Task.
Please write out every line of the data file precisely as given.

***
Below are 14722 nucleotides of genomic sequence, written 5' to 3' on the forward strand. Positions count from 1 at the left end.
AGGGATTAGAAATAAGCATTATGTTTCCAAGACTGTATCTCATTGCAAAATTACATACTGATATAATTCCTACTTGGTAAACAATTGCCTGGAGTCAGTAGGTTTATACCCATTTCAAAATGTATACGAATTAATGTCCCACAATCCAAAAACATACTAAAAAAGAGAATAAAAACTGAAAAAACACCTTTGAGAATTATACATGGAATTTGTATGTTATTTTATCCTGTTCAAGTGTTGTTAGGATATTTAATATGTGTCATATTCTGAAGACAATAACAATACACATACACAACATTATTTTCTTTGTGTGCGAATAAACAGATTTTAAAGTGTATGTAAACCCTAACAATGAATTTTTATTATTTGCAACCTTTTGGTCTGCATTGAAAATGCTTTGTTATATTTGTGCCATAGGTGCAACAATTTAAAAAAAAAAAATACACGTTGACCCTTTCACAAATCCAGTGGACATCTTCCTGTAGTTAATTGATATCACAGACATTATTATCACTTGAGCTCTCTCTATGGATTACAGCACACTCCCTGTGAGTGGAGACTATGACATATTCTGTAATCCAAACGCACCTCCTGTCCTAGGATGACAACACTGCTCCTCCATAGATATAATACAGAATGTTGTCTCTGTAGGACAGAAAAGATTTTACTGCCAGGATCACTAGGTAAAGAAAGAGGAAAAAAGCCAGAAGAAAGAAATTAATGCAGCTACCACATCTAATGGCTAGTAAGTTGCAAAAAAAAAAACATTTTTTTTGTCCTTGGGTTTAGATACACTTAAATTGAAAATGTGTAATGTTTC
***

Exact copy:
Below are 14722 nucleotides of genomic sequence, written 5' to 3' on the forward strand. Positions count from 1 at the left end.
AGGGATTAGAAATAAGCATTATGTTTCCAAGACTGTATCTCATTGCAAAATTACATACTGATATAATTCCTACTTGGTAAACAATTGCCTGGAGTCAGTAGGTTTATACCCATTTCAAAATGTATACGAATTAATGTCCCACAATCCAAAAACATACTAAAAAAGAGAATAAAAACTGAAAAAACACCTTTGAGAATTATACATGGAATTTGTATGTTATTTTATCCTGTTCAAGTGTTGTTAGGATATTTAATATGTGTCATATTCTGAAGACAATAACAATACACATACACAACATTATTTTCTTTGTGTGCGAATAAACAGATTTTAAAGTGTATGTAAACCCTAACAATGAATTTTTATTATTTGCAACCTTTTGGTCTGCATTGAAAATGCTTTGTTATATTTGTGCCATAGGTGCAACAATTTAAAAAAAAAAAATACACGTTGACCCTTTCACAAATCCAGTGGACATCTTCCTGTAGTTAATTGATATCACAGACATTATTATCACTTGAGCTCTCTCTATGGATTACAGCACACTCCCTGTGAGTGGAGACTATGACATATTCTGTAATCCAAACGCACCTCCTGTCCTAGGATGACAACACTGCTCCTCCATAGATATAATACAGAATGTTGTCTCTGTAGGACAGAAAAGATTTTACTGCCAGGATCACTAGGTAAAGAAAGAGGAAAAAAGCCAGAAGAAAGAAATTAATGCAGCTACCACATCTAATGGCTAGTAAGTTGCAAAAAAAAAAACATTTTTTTTGTCCTTGGGTTTAGATACACTTAAATTGAAAATGTGTAATGTTTC